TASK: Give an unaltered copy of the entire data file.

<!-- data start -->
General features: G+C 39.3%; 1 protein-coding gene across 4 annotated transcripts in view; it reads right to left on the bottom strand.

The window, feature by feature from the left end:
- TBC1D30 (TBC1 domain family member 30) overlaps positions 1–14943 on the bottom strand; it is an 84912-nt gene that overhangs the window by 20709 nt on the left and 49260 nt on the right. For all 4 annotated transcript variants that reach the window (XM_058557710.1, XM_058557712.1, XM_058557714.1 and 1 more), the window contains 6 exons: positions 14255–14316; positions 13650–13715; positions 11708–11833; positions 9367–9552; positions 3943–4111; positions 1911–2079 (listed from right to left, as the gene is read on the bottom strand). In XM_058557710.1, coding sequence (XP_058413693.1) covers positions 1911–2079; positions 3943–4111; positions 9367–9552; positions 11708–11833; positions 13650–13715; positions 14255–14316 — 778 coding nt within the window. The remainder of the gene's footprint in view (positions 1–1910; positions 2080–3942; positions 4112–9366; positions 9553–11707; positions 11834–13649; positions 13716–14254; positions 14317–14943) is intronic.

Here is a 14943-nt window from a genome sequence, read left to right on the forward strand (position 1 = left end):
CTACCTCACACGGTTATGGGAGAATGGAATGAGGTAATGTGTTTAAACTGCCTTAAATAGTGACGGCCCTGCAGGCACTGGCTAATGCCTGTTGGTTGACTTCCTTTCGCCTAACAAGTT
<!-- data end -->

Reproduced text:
General features: G+C 39.3%; 1 protein-coding gene across 4 annotated transcripts in view; it reads right to left on the bottom strand.

The window, feature by feature from the left end:
- TBC1D30 (TBC1 domain family member 30) overlaps positions 1–14943 on the bottom strand; it is an 84912-nt gene that overhangs the window by 20709 nt on the left and 49260 nt on the right. For all 4 annotated transcript variants that reach the window (XM_058557710.1, XM_058557712.1, XM_058557714.1 and 1 more), the window contains 6 exons: positions 14255–14316; positions 13650–13715; positions 11708–11833; positions 9367–9552; positions 3943–4111; positions 1911–2079 (listed from right to left, as the gene is read on the bottom strand). In XM_058557710.1, coding sequence (XP_058413693.1) covers positions 1911–2079; positions 3943–4111; positions 9367–9552; positions 11708–11833; positions 13650–13715; positions 14255–14316 — 778 coding nt within the window. The remainder of the gene's footprint in view (positions 1–1910; positions 2080–3942; positions 4112–9366; positions 9553–11707; positions 11834–13649; positions 13716–14254; positions 14317–14943) is intronic.

Here is a 14943-nt window from a genome sequence, read left to right on the forward strand (position 1 = left end):
CTACCTCACACGGTTATGGGAGAATGGAATGAGGTAATGTGTTTAAACTGCCTTAAATAGTGACGGCCCTGCAGGCACTGGCTAATGCCTGTTGGTTGACTTCCTTTCGCCTAACAAGTT